Cultural Encounters: A Journal For The Theology Of Culture Volume 11 Number 2 (Summer 2016) - Page 32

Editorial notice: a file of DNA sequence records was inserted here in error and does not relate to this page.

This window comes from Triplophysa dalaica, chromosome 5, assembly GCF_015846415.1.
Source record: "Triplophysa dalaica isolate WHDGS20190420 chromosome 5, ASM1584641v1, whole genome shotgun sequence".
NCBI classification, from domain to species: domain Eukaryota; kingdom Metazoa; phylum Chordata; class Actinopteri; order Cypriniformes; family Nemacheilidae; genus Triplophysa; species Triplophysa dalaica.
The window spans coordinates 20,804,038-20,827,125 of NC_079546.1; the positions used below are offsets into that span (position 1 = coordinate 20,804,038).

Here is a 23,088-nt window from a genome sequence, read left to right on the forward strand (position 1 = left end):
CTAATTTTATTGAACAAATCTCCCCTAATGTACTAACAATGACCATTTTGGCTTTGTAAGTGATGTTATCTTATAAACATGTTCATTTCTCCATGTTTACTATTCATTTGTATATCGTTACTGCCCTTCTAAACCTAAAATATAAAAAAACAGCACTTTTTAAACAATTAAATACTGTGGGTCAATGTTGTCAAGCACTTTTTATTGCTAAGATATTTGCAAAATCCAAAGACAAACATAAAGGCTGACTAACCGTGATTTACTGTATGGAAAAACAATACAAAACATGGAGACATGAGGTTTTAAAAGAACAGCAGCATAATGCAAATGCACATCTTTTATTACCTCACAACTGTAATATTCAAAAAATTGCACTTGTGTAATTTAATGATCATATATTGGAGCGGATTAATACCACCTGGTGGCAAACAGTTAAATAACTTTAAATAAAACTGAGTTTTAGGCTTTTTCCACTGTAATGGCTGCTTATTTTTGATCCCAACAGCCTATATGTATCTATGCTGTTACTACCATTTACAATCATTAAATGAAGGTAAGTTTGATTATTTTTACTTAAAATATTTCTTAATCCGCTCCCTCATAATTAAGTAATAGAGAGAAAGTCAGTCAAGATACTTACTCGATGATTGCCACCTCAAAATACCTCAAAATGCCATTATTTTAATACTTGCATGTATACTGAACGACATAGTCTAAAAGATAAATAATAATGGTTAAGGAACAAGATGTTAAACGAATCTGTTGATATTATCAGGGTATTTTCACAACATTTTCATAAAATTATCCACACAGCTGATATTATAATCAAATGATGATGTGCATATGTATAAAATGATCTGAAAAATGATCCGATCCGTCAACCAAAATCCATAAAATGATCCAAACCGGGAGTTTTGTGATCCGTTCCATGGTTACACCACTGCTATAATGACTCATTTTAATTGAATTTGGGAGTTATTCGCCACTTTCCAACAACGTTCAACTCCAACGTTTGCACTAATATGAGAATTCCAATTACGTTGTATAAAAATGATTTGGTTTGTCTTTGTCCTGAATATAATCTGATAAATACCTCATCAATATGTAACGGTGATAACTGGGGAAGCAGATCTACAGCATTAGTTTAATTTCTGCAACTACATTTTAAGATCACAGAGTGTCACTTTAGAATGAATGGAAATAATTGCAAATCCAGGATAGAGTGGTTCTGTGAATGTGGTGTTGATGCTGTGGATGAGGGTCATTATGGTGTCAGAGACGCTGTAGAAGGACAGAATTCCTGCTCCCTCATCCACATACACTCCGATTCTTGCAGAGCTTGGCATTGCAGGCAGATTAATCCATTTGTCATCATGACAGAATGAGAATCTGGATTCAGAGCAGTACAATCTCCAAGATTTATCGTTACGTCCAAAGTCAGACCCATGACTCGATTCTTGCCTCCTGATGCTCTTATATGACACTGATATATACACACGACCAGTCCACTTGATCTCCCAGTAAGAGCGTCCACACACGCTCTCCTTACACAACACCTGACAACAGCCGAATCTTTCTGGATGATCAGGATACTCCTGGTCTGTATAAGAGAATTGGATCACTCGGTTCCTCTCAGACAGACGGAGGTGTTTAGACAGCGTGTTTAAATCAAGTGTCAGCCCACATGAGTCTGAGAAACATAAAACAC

VOLUME 11 NUMBER 2 2016 FOOD FIGHT CONFERENCE PLENARY 2 Max Finberg: Before the second panel talks about Portland’s food scene at large, I would like to share a little bit about the US Department of Agriculture and some of both the resources and information that might be of interest. In case you missed it the first time, National Geographic has amazing articles, great facts, fabulous photography, and you can go to natgeo, the abbreviation for National Geographic, natgeofoodapp.com and get some of what I find to be a great, fair presentation of a lot of the issues, whether it’s the five step plan to feed the world, the next bread basket, the new face of hunger here in the United States, the evolution of diet that includes talk of eating some insects, and the next green revolution. You can take a look at some great graphic presentations of data. I wanted to start this session by mentioning where your taxpayer dollars are at work in the midst of this food fight. USDA.gov is the US Department of Agriculture’s website. Here is a little background: In 1862, the Civil War was going on, and President Abraham Lincoln realized that even in the midst of the most existential threat to our union, we needed to do something like create the department of agriculture. So that’s what he did. And he called it the People’s Department because about 25 percent of our countrymen and women back then were farmers or ranchers and directly involved in agriculture. That dropped down to about 10 percent or so around the turn of the century, and now it’s fewer than 2 percent. But the Department of Agriculture has a massive mission. And we do many things. Is there someone here from Ecumenical Ministries of Oregon? Jenny. Greetings. Jenny and EMO have received funding from the Department of Agriculture in the past. You might ask, “I thought USDA just paid farmers. Aren’t they just about the production side of agriculture?” Well, that’s of course part of it and was some of where we started. But it’s so much more. And that’s what I want you to take, even if you don’t remember all of the specifics. We have a lot of programs, a lot of acronyms; we love our acronyms in government, and we swim in our own alphabet soup sometimes. But this is a great resource to find some more information. For example, I wanted to show you this because you will appreciate it, and it’s a great set-up for the panel. If you go down under “highlighted initiative: Know Your Farmer, Know Your Food,” what pops up is a fabulous website that was designed by my friend Elanor Starmer, and she’s helped pull all of this together. So you see the “K Y F Compass: Know DOI: http://dx.doi.org/10.11630/1550-4891.11.02.29 29